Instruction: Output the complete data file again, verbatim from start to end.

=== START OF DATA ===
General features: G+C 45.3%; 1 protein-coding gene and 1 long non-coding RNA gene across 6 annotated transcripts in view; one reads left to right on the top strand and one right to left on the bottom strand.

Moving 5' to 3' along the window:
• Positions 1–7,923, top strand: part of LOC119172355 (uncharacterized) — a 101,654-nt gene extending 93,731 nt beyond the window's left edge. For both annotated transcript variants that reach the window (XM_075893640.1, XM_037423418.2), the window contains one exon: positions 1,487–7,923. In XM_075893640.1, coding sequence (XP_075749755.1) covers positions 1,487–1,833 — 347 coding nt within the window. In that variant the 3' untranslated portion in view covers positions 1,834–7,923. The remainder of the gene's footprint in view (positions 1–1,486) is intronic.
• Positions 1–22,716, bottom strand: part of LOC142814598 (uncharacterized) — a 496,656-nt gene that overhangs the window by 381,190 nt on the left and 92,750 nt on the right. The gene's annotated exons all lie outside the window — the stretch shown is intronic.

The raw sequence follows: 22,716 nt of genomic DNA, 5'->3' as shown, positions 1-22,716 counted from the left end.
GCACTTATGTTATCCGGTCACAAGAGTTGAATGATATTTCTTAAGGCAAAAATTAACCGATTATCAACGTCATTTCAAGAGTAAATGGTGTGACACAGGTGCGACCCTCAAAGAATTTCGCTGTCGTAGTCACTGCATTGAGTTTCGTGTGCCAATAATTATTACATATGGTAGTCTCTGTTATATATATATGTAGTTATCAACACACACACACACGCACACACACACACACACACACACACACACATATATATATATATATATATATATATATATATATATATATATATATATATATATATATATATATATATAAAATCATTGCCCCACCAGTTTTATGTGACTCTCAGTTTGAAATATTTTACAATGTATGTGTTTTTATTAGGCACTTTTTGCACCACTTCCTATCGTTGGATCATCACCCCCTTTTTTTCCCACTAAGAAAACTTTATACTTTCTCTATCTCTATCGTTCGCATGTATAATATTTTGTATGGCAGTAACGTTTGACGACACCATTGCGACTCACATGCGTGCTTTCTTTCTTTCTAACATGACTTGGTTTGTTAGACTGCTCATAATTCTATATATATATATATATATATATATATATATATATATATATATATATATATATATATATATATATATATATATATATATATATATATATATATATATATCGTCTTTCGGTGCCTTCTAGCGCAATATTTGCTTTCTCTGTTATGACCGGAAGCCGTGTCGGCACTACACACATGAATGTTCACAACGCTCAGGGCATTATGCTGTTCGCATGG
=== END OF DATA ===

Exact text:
General features: G+C 45.3%; 1 protein-coding gene and 1 long non-coding RNA gene across 6 annotated transcripts in view; one reads left to right on the top strand and one right to left on the bottom strand.

Moving 5' to 3' along the window:
• Positions 1–7,923, top strand: part of LOC119172355 (uncharacterized) — a 101,654-nt gene extending 93,731 nt beyond the window's left edge. For both annotated transcript variants that reach the window (XM_075893640.1, XM_037423418.2), the window contains one exon: positions 1,487–7,923. In XM_075893640.1, coding sequence (XP_075749755.1) covers positions 1,487–1,833 — 347 coding nt within the window. In that variant the 3' untranslated portion in view covers positions 1,834–7,923. The remainder of the gene's footprint in view (positions 1–1,486) is intronic.
• Positions 1–22,716, bottom strand: part of LOC142814598 (uncharacterized) — a 496,656-nt gene that overhangs the window by 381,190 nt on the left and 92,750 nt on the right. The gene's annotated exons all lie outside the window — the stretch shown is intronic.

The raw sequence follows: 22,716 nt of genomic DNA, 5'->3' as shown, positions 1-22,716 counted from the left end.
GCACTTATGTTATCCGGTCACAAGAGTTGAATGATATTTCTTAAGGCAAAAATTAACCGATTATCAACGTCATTTCAAGAGTAAATGGTGTGACACAGGTGCGACCCTCAAAGAATTTCGCTGTCGTAGTCACTGCATTGAGTTTCGTGTGCCAATAATTATTACATATGGTAGTCTCTGTTATATATATATGTAGTTATCAACACACACACACACGCACACACACACACACACACACACACACACATATATATATATATATATATATATATATATATATATATATATATATATATATATATATATATATATATAAAATCATTGCCCCACCAGTTTTATGTGACTCTCAGTTTGAAATATTTTACAATGTATGTGTTTTTATTAGGCACTTTTTGCACCACTTCCTATCGTTGGATCATCACCCCCTTTTTTTCCCACTAAGAAAACTTTATACTTTCTCTATCTCTATCGTTCGCATGTATAATATTTTGTATGGCAGTAACGTTTGACGACACCATTGCGACTCACATGCGTGCTTTCTTTCTTTCTAACATGACTTGGTTTGTTAGACTGCTCATAATTCTATATATATATATATATATATATATATATATATATATATATATATATATATATATATATATATATATATATATATATATATATATATATATATATATATCGTCTTTCGGTGCCTTCTAGCGCAATATTTGCTTTCTCTGTTATGACCGGAAGCCGTGTCGGCACTACACACATGAATGTTCACAACGCTCAGGGCATTATGCTGTTCGCATGG